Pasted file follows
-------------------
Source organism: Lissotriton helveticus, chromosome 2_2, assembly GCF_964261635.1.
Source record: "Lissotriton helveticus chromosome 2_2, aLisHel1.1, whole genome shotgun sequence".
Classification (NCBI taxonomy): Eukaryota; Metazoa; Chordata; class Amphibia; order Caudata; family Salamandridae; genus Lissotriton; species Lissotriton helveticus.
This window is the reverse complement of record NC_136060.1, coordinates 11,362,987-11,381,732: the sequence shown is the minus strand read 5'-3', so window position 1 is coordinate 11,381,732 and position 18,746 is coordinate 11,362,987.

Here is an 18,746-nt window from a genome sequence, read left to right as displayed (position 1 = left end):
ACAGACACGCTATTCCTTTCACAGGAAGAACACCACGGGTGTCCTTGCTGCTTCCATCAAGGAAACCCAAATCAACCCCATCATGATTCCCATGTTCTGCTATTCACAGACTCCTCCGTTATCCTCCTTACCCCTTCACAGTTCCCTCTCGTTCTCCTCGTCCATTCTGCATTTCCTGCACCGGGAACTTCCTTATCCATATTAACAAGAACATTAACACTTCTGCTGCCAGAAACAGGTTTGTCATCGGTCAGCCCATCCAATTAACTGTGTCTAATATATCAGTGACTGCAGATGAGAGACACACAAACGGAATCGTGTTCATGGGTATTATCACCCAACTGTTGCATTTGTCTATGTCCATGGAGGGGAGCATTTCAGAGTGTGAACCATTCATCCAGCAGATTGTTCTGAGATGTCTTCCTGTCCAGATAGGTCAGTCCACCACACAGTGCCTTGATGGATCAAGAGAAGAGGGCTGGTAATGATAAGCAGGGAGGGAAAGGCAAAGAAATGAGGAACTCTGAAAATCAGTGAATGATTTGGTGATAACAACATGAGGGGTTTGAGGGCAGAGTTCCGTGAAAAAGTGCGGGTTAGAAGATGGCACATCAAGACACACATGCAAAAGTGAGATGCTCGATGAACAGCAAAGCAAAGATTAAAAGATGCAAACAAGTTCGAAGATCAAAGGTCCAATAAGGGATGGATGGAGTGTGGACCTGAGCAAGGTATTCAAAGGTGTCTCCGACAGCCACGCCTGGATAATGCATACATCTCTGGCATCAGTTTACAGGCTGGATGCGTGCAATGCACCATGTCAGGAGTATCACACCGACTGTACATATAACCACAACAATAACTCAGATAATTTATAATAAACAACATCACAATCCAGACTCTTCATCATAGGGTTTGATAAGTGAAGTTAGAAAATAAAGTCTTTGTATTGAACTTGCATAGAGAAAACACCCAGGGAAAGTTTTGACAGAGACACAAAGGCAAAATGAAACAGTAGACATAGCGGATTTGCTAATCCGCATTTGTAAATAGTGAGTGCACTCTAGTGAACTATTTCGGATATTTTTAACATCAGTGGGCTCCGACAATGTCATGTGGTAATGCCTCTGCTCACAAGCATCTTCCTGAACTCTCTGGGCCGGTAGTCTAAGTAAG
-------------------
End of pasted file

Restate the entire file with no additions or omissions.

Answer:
Source organism: Lissotriton helveticus, chromosome 2_2, assembly GCF_964261635.1.
Source record: "Lissotriton helveticus chromosome 2_2, aLisHel1.1, whole genome shotgun sequence".
Classification (NCBI taxonomy): Eukaryota; Metazoa; Chordata; class Amphibia; order Caudata; family Salamandridae; genus Lissotriton; species Lissotriton helveticus.
This window is the reverse complement of record NC_136060.1, coordinates 11,362,987-11,381,732: the sequence shown is the minus strand read 5'-3', so window position 1 is coordinate 11,381,732 and position 18,746 is coordinate 11,362,987.

Here is an 18,746-nt window from a genome sequence, read left to right as displayed (position 1 = left end):
ACAGACACGCTATTCCTTTCACAGGAAGAACACCACGGGTGTCCTTGCTGCTTCCATCAAGGAAACCCAAATCAACCCCATCATGATTCCCATGTTCTGCTATTCACAGACTCCTCCGTTATCCTCCTTACCCCTTCACAGTTCCCTCTCGTTCTCCTCGTCCATTCTGCATTTCCTGCACCGGGAACTTCCTTATCCATATTAACAAGAACATTAACACTTCTGCTGCCAGAAACAGGTTTGTCATCGGTCAGCCCATCCAATTAACTGTGTCTAATATATCAGTGACTGCAGATGAGAGACACACAAACGGAATCGTGTTCATGGGTATTATCACCCAACTGTTGCATTTGTCTATGTCCATGGAGGGGAGCATTTCAGAGTGTGAACCATTCATCCAGCAGATTGTTCTGAGATGTCTTCCTGTCCAGATAGGTCAGTCCACCACACAGTGCCTTGATGGATCAAGAGAAGAGGGCTGGTAATGATAAGCAGGGAGGGAAAGGCAAAGAAATGAGGAACTCTGAAAATCAGTGAATGATTTGGTGATAACAACATGAGGGGTTTGAGGGCAGAGTTCCGTGAAAAAGTGCGGGTTAGAAGATGGCACATCAAGACACACATGCAAAAGTGAGATGCTCGATGAACAGCAAAGCAAAGATTAAAAGATGCAAACAAGTTCGAAGATCAAAGGTCCAATAAGGGATGGATGGAGTGTGGACCTGAGCAAGGTATTCAAAGGTGTCTCCGACAGCCACGCCTGGATAATGCATACATCTCTGGCATCAGTTTACAGGCTGGATGCGTGCAATGCACCATGTCAGGAGTATCACACCGACTGTACATATAACCACAACAATAACTCAGATAATTTATAATAAACAACATCACAATCCAGACTCTTCATCATAGGGTTTGATAAGTGAAGTTAGAAAATAAAGTCTTTGTATTGAACTTGCATAGAGAAAACACCCAGGGAAAGTTTTGACAGAGACACAAAGGCAAAATGAAACAGTAGACATAGCGGATTTGCTAATCCGCATTTGTAAATAGTGAGTGCACTCTAGTGAACTATTTCGGATATTTTTAACATCAGTGGGCTCCGACAATGTCATGTGGTAATGCCTCTGCTCACAAGCATCTTCCTGAACTCTCTGGGCCGGTAGTCTAAGTAAG